Iowa Teacher Asked Black Student to Address Him as 'Master'

By Albert Lin

An Iowa teacher who told a high-school senior to call him “Master” is still employed by the school district, and the student’s mother is demanding to know how he was disciplined.

Jabre White, a senior at Roosevelt High School in Des Moines, said that during a May economics class, teacher Shawn McCurtain told students to head downstairs for a test. “Yes, sir,” White replied. McCurtain’s retort: “You meant to say, “Yes, sir, Master.”

While allegations such as these frequently can be reduced to he said, he said, that is not the case here. According to emails that White’s mother, Nicholle White, forwarded to the Des Moines Register, Vice Principal Joseph Blazevich investigated the incident and confirmed that McCurtain made the comment, writing that McCurtain “was very remorseful.”

Des Moines Public Schools officials also do not deny that McCurtain made the comment. “To put it mildly, it was wrong in every way you look at it,” spokesperson Phil Roeder told the Register.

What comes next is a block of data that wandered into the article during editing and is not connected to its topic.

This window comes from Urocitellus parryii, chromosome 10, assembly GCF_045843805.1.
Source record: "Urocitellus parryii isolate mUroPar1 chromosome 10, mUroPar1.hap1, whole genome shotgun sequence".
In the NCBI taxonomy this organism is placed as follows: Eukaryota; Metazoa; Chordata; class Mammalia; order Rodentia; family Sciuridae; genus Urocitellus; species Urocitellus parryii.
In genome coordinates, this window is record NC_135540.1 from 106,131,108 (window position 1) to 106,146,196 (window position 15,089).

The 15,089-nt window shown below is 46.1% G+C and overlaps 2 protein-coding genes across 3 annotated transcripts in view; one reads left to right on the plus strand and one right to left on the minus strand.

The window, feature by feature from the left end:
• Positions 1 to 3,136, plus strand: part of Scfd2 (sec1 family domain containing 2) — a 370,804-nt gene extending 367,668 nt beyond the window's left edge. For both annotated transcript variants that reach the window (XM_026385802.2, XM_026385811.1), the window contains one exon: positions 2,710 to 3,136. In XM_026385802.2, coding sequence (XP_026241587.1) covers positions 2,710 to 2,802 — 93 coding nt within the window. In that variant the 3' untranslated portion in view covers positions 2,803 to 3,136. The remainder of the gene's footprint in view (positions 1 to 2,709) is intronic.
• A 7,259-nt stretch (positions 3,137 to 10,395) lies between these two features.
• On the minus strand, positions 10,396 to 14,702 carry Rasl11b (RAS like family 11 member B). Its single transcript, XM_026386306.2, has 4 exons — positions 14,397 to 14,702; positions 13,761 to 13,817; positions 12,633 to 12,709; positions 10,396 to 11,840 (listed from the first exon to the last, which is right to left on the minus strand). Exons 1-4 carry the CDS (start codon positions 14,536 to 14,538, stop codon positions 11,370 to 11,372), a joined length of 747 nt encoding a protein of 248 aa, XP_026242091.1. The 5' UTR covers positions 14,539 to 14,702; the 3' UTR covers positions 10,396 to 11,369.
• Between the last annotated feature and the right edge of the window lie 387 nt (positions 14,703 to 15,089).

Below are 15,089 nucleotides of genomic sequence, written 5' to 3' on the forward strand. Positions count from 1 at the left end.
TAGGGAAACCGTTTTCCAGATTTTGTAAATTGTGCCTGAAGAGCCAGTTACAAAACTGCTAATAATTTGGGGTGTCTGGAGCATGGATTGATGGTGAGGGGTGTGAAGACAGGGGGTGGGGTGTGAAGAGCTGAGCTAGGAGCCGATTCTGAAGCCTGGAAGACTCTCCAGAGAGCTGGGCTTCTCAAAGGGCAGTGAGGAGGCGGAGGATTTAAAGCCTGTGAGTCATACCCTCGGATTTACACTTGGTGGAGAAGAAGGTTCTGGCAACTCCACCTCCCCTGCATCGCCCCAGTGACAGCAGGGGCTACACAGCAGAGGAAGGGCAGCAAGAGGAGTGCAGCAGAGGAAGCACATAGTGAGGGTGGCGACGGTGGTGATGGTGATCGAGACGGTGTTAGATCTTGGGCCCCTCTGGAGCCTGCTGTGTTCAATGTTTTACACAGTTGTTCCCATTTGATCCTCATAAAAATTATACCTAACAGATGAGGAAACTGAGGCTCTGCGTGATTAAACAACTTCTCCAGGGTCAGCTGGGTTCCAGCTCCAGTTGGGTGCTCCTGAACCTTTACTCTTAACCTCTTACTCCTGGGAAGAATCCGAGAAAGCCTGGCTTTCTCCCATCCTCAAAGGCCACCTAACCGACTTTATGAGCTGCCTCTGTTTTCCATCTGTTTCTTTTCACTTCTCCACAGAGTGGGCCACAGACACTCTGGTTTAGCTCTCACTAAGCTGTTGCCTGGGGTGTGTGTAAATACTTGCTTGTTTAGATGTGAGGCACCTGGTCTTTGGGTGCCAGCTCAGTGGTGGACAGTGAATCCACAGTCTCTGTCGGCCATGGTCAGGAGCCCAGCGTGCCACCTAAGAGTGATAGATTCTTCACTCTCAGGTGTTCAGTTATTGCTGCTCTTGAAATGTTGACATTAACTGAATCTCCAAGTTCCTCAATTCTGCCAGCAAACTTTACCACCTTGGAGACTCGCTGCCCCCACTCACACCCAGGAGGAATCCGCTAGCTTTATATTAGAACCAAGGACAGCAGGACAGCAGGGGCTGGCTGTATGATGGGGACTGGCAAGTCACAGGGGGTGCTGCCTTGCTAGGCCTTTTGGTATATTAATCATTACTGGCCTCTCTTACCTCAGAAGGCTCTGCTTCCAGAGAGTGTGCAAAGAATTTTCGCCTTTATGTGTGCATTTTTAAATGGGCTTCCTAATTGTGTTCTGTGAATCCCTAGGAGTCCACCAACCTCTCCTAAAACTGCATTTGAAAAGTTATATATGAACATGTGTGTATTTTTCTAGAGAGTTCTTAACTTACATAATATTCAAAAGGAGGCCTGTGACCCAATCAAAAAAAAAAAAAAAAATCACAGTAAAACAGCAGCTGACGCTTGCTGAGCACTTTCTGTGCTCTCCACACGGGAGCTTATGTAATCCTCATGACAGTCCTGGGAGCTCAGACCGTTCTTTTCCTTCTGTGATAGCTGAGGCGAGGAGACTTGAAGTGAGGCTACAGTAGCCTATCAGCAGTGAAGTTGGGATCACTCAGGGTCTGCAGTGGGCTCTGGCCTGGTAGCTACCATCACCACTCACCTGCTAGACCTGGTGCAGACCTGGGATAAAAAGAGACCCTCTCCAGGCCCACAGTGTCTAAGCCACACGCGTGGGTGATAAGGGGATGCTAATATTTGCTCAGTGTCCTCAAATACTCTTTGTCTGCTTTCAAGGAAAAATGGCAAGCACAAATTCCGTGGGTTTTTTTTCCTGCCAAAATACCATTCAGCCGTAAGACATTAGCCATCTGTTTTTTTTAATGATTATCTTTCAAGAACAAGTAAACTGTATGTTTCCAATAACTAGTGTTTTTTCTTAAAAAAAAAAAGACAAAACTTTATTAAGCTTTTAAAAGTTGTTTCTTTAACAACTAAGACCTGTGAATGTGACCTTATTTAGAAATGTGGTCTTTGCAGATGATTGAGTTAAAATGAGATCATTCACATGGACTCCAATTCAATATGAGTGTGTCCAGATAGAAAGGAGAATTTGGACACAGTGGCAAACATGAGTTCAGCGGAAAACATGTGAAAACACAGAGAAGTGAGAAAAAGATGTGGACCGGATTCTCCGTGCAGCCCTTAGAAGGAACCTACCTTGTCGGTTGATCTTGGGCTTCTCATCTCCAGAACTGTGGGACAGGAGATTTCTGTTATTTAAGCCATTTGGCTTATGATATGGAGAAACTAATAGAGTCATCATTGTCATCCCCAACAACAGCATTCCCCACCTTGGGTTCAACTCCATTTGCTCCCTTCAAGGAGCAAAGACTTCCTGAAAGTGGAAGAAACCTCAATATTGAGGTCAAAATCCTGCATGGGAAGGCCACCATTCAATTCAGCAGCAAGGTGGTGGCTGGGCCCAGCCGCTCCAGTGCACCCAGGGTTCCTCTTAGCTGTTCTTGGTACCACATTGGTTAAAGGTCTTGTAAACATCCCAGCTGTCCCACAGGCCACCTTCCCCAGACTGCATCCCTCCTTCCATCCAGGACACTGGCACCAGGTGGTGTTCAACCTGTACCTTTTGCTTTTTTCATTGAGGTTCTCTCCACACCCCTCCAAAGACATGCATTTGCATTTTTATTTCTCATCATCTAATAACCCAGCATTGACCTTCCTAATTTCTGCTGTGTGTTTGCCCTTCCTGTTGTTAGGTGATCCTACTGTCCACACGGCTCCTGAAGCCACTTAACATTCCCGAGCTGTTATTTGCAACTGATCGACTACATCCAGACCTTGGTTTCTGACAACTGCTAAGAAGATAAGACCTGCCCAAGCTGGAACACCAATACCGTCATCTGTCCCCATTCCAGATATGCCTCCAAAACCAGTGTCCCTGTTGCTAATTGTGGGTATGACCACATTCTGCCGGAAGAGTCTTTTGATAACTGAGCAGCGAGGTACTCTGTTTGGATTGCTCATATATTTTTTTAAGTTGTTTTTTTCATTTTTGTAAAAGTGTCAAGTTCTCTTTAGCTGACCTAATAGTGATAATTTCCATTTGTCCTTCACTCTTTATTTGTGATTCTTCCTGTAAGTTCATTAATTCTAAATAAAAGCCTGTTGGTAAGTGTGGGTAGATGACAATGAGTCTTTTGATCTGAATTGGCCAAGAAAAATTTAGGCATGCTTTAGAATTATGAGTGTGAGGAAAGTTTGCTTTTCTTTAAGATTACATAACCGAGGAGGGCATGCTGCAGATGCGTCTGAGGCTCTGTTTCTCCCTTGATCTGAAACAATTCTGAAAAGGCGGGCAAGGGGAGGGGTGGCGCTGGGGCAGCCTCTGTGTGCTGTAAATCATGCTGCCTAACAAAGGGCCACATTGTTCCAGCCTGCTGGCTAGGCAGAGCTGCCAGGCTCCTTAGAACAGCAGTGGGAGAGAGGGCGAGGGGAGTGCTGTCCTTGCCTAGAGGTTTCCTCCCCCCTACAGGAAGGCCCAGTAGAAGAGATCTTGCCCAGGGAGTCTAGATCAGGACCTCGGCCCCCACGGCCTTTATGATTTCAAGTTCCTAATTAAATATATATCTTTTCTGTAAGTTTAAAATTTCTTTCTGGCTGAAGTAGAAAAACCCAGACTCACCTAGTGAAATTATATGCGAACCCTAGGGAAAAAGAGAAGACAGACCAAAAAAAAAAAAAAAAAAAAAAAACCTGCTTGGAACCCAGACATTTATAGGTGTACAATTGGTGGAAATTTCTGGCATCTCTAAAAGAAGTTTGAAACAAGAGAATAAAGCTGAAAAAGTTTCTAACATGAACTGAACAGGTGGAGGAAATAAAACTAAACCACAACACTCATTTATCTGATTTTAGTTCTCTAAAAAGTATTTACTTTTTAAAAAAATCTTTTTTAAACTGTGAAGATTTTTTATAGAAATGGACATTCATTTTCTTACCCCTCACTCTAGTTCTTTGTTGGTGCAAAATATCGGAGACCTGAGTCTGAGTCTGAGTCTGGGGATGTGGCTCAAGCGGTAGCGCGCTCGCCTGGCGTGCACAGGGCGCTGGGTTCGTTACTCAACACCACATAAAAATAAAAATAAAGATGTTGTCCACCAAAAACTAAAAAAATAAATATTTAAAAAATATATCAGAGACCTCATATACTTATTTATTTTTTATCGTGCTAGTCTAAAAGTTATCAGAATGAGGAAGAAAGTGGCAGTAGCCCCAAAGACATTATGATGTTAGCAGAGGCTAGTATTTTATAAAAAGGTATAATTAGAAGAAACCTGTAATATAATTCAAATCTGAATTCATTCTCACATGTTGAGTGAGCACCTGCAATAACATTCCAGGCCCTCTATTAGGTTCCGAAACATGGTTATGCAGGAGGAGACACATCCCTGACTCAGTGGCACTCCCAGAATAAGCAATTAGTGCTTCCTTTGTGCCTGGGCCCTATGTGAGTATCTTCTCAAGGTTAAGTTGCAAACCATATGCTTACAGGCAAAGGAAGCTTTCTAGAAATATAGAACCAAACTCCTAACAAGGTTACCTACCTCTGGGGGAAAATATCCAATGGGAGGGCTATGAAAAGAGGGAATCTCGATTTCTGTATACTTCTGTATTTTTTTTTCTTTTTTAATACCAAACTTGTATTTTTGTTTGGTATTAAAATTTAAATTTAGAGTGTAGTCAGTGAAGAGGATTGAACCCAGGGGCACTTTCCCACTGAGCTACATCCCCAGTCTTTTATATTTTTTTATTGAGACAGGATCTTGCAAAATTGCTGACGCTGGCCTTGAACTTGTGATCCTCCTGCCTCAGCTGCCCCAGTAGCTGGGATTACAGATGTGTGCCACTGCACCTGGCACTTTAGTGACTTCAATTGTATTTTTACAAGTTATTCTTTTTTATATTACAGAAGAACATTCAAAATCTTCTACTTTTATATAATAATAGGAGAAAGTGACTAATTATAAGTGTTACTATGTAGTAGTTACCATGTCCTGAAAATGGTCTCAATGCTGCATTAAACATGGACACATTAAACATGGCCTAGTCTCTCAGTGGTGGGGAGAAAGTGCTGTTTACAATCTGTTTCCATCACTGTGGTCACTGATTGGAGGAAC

However, Blazevich said that he could not reveal how McCurtain was disciplined because personnel matters are confidential, although Roeder confirmed that McCurtain is still employed by the district.

Nicholle White reached out to the school board to no avail, and she said she plans to contact the Iowa Civil Rights Commission and the NAACP. She believes McCurtain needs diversity training and that the incident should result in more than a written reprimand in his file. Chapter 22 of the Iowa Code does protect personnel matters, but another chapter makes public the written decisions of the Iowa Board of Educational Examiners. Roeder said that White could file a complaint with that board, but it could take months for a resolution.

White said that McCurtain called her to apologize, saying that he meant the comment to be humorous, but she didn’t find him sincere.

“The incident raises questions about what kind of training educators are getting, especially since we just got another report about Black students doing poorly in Iowa,” said State Representative Ako Abdul-Samad, who runs a nonprofit where both Nicholle and Jabre White volunteer.

About 54 percent of Roosevelt students are white, while 22 percent are Black and 11 percent are Latino. A Des Moines Public Schools news release says that of the districts 32,000 students, 55 percent are from underrepresented groups—yet only 6 percent of the district’s teachers are nonwhite.

Jabre White, who was given the school’s Wanda Everage Award as the senior who best “embodies qualities of respect and responsibility to Roosevelt,” will attend Iowa State University in the fall.

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